Another lawyer involved in the wrongful death lawsuit, Jim Brown of the Brown Chiari law firm, sent a letter offering her the deposition transcripts and other materials she would not see elsewhere. Rieman didn't respond to him, either.
Paul Metcalf heard back from Rieman only after sending her another message, venting his frustration, on Nov. 22. Within minutes of that email, Rieman shot back: "Please stop sending me your threatening emails. You have absolutely no clue as to what I am doing or have done with respect to your nephew's case as I have not released my results or conclusions yet."
But Rieman had released her conclusions to a select group, James Thompson and Richard Landahl of the State Police. Both were involved in the State Police investigation of the Metcalf death in 2013. Her emails suggest she relied on them to become familiar with the facts after being named the special prosecutor.
Rieman was writing to the two investigators on Oct. 11 to set up a meeting in which she could again review the facts and prepare public statements before scheduling a news conference. Thompson responded to suggest a couple of dates later that month. But the correspondence provided to The News indicates Rieman then dropped the matter for weeks.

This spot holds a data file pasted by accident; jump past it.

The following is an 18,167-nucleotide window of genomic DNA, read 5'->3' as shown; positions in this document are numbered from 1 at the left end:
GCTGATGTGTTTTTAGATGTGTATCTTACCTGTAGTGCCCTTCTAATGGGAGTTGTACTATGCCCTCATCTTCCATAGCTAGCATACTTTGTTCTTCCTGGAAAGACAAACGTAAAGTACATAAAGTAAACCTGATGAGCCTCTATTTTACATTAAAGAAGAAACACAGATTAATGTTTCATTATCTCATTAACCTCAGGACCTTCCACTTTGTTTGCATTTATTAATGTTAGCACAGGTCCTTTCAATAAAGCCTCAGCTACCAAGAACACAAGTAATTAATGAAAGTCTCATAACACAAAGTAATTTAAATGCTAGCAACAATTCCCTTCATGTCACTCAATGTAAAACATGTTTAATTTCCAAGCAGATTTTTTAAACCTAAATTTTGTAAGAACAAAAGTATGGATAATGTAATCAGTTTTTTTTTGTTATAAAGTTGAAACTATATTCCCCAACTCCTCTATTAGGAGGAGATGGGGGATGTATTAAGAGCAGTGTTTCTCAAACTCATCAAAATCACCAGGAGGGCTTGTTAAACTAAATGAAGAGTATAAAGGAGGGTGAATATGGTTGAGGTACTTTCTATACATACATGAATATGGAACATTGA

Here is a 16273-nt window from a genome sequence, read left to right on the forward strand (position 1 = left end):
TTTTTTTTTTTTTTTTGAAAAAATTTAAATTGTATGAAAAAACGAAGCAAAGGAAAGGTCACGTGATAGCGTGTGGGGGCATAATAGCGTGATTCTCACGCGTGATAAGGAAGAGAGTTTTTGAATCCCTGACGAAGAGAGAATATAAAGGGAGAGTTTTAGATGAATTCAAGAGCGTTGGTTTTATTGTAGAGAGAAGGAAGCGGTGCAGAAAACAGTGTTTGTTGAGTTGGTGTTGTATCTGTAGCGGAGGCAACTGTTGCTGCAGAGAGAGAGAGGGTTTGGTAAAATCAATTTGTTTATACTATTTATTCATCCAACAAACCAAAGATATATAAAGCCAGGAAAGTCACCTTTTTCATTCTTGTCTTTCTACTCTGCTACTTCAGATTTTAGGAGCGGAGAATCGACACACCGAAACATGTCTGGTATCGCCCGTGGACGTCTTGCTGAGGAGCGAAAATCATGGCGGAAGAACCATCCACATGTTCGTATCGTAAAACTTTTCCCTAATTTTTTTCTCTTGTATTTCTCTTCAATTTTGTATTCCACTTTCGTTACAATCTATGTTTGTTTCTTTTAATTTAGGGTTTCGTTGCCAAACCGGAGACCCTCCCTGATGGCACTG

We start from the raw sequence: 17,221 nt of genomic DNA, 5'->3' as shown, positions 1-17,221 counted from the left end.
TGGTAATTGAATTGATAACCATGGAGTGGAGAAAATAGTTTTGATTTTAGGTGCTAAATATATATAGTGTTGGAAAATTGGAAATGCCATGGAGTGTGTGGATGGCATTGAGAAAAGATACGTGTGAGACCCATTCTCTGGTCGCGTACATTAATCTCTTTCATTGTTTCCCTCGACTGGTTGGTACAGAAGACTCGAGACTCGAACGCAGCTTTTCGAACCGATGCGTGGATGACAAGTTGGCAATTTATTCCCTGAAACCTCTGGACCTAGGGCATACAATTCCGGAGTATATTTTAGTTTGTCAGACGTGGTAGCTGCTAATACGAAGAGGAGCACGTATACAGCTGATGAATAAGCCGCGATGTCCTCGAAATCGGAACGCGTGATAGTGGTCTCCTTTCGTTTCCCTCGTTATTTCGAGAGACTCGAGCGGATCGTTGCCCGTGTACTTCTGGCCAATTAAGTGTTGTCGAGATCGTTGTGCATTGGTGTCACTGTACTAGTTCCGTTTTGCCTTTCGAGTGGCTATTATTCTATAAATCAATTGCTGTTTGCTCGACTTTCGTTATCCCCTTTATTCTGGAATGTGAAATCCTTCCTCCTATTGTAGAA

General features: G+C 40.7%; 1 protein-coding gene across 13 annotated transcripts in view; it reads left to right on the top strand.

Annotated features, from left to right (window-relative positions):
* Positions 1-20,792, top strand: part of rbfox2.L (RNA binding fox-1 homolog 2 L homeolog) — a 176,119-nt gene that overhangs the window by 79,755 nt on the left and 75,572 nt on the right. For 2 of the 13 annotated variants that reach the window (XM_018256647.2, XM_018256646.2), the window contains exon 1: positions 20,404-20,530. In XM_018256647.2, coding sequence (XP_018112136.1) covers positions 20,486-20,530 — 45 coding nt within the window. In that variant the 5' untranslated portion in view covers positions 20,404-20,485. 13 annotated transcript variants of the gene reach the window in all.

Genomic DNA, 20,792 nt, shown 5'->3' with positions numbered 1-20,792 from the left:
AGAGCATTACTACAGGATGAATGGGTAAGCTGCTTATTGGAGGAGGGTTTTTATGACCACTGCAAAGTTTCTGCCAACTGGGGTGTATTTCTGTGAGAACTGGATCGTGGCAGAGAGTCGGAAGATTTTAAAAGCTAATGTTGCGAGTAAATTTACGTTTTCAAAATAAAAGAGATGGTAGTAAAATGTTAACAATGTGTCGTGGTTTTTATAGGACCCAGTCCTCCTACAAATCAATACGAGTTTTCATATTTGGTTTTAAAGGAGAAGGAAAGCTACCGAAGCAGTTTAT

"I am sorry, I got super busy and forgot to respond," she wrote to the two troopers on the morning of Nov. 28, five years to the day after jail deputies knotted a spit mask around Metcalf's neck and just as two potential charges were about to vanish.
Rieman and the police officials then arranged to meet in mid-December, even though Rieman had already abandoned her plan for a news conference.
"I do not intend to hold a press conference as the media have been very rude and aggressive towards me," she told the troopers. "They are not entitled (even though they think they are) to interview me."
Rieman released her decision in a news release Dec. 15, the day she met in Little Valley with the victim's father, Richard A. Metcalf Sr., and Casey, his attorney. Metcalf appreciated that Rieman met with him to explain her decision and answer his questions, Casey said. The Erie County District Attorney's Office had never granted Metcalf a meeting about his son's death.
Casey said Metcalf also appreciated two points Rieman placed in her report to the State Supreme Court justice who appointed her special prosecutor, Christopher J. Burns. She lamented that no one had taken the time "to sit down with Mr. Metcalf until today." She also said that while she chose not to prosecute the case – because proving criminal negligence is not the same as proving civil negligence – "Richard Metcalf's death was completely preventable."
"There were multiple junctures at which proper intervention could have prevented his ultimate and horrible death," she wrote.